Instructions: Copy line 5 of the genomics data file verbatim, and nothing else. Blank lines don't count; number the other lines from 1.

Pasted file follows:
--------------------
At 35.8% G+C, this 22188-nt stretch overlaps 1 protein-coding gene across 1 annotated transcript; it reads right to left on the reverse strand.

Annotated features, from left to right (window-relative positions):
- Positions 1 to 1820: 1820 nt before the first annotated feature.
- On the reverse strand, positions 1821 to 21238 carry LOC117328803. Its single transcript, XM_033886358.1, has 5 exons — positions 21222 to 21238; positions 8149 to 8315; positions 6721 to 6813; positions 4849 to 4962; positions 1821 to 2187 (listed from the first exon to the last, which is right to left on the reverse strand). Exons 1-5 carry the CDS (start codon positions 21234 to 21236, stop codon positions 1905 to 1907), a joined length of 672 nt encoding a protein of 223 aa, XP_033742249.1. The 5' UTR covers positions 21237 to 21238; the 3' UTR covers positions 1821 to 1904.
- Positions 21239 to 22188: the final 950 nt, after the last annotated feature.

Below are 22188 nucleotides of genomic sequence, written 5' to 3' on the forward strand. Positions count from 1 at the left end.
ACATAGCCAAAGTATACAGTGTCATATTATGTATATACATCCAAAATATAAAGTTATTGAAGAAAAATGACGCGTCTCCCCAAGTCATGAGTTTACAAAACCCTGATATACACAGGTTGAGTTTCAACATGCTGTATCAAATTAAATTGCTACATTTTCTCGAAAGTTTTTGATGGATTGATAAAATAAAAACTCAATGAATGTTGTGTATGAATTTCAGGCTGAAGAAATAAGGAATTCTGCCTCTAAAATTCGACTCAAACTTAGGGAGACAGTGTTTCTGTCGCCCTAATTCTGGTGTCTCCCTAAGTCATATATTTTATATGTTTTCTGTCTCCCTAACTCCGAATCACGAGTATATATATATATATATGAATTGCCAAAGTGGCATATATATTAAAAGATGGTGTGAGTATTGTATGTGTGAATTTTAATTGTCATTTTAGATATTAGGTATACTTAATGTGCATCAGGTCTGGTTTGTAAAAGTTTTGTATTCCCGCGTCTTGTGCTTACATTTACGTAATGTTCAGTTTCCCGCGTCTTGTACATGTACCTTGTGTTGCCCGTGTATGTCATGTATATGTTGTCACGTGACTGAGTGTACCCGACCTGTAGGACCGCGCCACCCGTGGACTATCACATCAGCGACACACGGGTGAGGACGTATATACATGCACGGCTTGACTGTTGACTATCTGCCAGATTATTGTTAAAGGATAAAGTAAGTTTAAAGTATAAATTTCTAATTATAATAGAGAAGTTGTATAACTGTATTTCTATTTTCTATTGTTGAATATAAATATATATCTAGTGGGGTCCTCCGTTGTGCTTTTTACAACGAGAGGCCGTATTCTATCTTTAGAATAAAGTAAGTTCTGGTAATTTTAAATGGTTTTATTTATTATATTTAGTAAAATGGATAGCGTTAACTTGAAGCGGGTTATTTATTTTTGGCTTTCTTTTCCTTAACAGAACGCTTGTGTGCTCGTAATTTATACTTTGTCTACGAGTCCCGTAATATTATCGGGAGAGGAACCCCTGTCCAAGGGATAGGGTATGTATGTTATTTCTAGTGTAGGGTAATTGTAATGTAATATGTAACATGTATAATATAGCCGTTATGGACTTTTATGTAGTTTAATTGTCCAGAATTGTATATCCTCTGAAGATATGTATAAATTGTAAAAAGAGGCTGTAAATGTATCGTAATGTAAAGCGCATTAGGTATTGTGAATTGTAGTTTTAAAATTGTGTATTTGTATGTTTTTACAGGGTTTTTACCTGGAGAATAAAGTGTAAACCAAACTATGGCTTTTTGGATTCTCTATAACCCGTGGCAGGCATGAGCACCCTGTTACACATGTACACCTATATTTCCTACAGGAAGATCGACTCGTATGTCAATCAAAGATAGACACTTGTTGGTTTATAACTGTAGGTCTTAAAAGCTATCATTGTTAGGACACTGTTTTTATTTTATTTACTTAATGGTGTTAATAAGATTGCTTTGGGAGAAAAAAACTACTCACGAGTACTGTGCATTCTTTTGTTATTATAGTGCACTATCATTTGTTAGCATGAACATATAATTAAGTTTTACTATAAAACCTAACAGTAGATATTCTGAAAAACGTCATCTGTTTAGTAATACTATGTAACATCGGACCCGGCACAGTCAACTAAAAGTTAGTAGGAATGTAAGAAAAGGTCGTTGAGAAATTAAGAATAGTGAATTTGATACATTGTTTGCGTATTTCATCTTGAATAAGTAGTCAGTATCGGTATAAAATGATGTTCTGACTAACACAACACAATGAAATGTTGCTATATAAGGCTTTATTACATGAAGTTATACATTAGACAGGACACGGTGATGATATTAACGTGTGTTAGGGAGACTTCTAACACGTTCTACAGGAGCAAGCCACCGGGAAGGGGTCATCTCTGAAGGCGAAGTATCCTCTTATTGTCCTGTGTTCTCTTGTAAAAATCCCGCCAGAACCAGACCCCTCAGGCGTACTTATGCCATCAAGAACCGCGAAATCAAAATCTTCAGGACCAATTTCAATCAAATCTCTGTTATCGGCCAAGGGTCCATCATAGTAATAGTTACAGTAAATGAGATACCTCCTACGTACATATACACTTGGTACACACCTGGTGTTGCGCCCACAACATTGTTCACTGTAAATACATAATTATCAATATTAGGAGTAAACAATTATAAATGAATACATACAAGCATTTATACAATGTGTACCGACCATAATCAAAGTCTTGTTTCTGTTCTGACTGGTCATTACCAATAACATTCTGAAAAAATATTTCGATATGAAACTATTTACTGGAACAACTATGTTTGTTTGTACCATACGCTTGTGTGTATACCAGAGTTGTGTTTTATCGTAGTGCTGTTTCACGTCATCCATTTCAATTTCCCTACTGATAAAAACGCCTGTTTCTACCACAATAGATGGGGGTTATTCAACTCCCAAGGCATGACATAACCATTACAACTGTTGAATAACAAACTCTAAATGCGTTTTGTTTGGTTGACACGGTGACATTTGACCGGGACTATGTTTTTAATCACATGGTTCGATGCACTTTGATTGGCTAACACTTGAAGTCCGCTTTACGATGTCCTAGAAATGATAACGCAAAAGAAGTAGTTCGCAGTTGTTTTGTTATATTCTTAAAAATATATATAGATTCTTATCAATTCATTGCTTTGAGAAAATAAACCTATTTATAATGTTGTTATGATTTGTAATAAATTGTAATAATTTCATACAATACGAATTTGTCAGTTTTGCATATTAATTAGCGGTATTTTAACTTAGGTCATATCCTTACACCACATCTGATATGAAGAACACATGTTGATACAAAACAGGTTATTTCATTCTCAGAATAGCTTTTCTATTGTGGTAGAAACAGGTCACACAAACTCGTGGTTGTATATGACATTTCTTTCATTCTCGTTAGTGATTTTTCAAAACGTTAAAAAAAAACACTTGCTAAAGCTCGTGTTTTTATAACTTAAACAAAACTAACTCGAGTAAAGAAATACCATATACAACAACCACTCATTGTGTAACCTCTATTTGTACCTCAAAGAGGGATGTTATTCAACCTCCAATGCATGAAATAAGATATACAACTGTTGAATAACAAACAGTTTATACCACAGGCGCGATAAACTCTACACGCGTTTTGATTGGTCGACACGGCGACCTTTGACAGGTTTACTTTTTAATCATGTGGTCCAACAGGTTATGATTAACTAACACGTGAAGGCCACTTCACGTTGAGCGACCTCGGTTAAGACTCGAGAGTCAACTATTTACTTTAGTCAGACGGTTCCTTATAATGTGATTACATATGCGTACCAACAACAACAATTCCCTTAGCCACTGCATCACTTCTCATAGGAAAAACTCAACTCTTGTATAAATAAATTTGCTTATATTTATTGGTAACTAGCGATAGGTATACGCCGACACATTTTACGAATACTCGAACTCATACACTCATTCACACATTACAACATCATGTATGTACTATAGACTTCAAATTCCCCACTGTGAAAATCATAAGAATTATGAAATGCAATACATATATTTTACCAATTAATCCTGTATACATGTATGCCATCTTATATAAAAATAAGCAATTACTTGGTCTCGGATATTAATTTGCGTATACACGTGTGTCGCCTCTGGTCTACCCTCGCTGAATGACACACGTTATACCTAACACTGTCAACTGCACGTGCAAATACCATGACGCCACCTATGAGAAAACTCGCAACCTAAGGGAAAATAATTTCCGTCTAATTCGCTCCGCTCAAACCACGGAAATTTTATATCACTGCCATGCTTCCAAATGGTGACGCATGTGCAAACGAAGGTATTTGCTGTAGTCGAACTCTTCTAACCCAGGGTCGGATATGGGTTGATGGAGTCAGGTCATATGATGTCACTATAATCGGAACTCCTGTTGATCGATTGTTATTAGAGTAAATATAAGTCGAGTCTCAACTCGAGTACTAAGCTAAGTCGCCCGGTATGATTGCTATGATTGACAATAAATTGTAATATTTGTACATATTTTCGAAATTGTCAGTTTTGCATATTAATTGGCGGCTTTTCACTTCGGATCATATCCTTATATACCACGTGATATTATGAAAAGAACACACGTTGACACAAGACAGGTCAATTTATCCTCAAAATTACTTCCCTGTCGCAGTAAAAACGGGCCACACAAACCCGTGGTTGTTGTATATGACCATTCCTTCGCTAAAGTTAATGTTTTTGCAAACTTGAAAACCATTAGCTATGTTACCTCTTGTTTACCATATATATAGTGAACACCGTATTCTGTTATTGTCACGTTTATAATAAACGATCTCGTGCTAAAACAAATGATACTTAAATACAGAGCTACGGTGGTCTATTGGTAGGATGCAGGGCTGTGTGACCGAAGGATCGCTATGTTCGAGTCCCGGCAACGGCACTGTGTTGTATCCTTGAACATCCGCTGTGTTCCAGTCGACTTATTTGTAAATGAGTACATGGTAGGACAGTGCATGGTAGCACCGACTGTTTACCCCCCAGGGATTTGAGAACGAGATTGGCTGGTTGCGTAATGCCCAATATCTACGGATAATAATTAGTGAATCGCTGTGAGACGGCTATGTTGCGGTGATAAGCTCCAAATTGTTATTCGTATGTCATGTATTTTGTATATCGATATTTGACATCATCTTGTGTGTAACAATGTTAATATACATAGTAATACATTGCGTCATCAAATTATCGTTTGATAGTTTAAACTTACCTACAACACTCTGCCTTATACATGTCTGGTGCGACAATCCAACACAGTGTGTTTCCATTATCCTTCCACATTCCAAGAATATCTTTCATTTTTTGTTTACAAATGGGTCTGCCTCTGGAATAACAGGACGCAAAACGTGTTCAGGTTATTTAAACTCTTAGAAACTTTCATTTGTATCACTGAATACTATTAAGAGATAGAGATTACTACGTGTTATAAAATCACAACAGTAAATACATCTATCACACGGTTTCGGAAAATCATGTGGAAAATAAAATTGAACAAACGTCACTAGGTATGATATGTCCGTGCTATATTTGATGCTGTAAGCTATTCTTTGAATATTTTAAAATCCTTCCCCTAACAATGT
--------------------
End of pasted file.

- Positions 21239 to 22188: the final 950 nt, after the last annotated feature.